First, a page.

Original languageEnglish (US)
Pages (from-to)908-915
Number of pages8
JournalMolecular Carcinogenesis
Volume54
Issue number9
DOIs
StatePublished - Sep 1 2015

Fingerprint

Ginger
Eicosanoids
Colorectal Neoplasms
Mucous Membrane
Dinoprostone
Leukotriene B4
Arachidonic Acid
Placebos
Biopsy
Hydroxyeicosatetraenoic Acids
Sigmoidoscopy
Hydroxy Acids
Cyclooxygenase Inhibitors
Prostaglandin-Endoperoxide Synthases
Clinical Studies
Liquid Chromatography
Adenoma
Mass Spectrometry
Colon
Proteins

All Science Journal Classification (ASJC) codes

  • Molecular Biology
  • Cancer Research

Cite this

Zick, Suzanna M. ; Turgeon, D. Kim ; Ren, Jianwei ; Ruffin, Mack ; Wright, Benjamin D. ; Sen, Ananda ; Djuric, Zora ; Brenner, Dean E. / Pilot clinical study of the effects of ginger root extract on eicosanoids in colonic mucosa of subjects at increased risk for colorectal cancer. In: Molecular Carcinogenesis. 2015 ; Vol. 54, No. 9. pp. 908-915.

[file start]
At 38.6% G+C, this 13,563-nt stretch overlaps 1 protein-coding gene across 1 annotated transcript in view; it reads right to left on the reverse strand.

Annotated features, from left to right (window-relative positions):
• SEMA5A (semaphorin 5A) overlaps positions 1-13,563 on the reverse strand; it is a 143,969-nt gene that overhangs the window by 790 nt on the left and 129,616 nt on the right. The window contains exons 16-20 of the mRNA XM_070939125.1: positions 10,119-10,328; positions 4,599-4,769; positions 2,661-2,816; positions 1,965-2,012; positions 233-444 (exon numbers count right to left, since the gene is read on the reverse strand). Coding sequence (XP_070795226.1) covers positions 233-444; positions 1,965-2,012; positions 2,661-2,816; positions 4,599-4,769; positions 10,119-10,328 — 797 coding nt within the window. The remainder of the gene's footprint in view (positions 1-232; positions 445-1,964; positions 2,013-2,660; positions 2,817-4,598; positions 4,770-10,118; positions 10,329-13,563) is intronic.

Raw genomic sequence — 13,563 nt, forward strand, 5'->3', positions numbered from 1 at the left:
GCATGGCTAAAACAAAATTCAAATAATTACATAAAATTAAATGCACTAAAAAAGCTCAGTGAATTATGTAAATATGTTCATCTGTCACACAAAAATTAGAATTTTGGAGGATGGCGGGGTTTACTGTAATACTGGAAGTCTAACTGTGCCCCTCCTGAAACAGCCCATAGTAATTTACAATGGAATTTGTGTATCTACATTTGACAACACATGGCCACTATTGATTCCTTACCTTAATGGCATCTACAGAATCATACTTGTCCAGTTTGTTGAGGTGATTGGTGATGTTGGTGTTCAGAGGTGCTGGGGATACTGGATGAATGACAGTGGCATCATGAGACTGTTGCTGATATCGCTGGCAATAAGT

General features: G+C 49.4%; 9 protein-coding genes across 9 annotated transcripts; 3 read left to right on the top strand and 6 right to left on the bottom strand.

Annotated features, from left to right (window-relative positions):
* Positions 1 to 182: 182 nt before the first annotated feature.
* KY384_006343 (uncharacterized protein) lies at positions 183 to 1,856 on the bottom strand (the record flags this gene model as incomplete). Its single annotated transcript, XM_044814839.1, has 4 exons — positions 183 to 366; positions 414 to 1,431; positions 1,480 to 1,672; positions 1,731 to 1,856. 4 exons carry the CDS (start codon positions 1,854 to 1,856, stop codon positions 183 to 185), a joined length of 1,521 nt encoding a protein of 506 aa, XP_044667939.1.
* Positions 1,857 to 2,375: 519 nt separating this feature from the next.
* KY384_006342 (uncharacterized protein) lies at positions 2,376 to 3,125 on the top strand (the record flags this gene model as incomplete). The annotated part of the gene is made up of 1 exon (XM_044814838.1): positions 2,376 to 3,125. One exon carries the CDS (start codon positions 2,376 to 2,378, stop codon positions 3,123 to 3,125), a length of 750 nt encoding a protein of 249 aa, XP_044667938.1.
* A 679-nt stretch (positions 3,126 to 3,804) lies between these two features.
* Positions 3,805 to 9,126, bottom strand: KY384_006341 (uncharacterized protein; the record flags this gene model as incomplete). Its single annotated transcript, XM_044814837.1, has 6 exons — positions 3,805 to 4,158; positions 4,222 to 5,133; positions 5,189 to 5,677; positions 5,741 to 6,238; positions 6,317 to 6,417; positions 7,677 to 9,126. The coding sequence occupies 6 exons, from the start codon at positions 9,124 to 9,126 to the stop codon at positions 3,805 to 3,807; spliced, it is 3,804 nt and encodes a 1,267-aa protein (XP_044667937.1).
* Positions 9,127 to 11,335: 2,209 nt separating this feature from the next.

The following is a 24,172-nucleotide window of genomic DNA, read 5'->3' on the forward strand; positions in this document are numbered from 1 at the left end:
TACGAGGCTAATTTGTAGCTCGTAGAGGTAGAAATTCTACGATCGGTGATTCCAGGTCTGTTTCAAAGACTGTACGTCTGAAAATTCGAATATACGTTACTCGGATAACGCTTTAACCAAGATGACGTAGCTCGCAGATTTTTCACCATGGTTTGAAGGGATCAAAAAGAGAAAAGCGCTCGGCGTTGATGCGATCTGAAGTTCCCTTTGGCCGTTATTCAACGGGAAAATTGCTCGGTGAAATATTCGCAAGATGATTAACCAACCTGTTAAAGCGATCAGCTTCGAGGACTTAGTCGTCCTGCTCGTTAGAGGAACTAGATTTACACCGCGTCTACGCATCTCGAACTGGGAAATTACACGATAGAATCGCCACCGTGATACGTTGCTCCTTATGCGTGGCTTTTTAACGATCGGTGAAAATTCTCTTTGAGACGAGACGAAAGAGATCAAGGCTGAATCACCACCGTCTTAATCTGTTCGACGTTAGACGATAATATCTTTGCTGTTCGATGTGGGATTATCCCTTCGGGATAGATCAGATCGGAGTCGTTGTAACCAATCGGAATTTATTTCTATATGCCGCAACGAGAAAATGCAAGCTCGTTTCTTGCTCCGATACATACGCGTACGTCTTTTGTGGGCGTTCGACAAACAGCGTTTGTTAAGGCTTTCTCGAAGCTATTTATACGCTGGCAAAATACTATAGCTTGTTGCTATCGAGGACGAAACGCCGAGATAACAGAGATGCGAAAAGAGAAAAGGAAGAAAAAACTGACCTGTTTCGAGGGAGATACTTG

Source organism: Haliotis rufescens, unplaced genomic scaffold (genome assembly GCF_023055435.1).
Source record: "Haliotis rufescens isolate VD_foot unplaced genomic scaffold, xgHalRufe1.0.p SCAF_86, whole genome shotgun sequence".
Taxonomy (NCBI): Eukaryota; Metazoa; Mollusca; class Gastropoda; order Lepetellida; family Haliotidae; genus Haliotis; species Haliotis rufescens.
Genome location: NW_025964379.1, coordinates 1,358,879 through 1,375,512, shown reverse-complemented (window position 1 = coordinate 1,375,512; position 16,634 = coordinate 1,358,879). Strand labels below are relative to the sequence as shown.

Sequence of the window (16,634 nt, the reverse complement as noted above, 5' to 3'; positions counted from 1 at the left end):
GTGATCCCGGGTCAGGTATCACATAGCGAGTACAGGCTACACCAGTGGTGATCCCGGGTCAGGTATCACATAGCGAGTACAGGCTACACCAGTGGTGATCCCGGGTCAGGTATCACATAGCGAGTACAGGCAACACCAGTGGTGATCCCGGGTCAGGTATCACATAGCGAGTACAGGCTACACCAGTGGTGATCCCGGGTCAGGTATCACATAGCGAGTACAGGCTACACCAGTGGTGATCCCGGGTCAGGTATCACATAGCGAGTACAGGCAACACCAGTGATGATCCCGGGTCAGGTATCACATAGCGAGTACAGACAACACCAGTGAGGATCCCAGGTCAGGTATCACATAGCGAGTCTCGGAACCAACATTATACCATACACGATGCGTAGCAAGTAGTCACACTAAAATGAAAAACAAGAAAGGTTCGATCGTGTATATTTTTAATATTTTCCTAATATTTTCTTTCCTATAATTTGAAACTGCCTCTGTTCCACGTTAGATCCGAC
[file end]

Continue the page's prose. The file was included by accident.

@article{7f6e7befd4ad43ce947611706cd0daa4,
title = "Pilot clinical study of the effects of ginger root extract on eicosanoids in colonic mucosa of subjects at increased risk for colorectal cancer",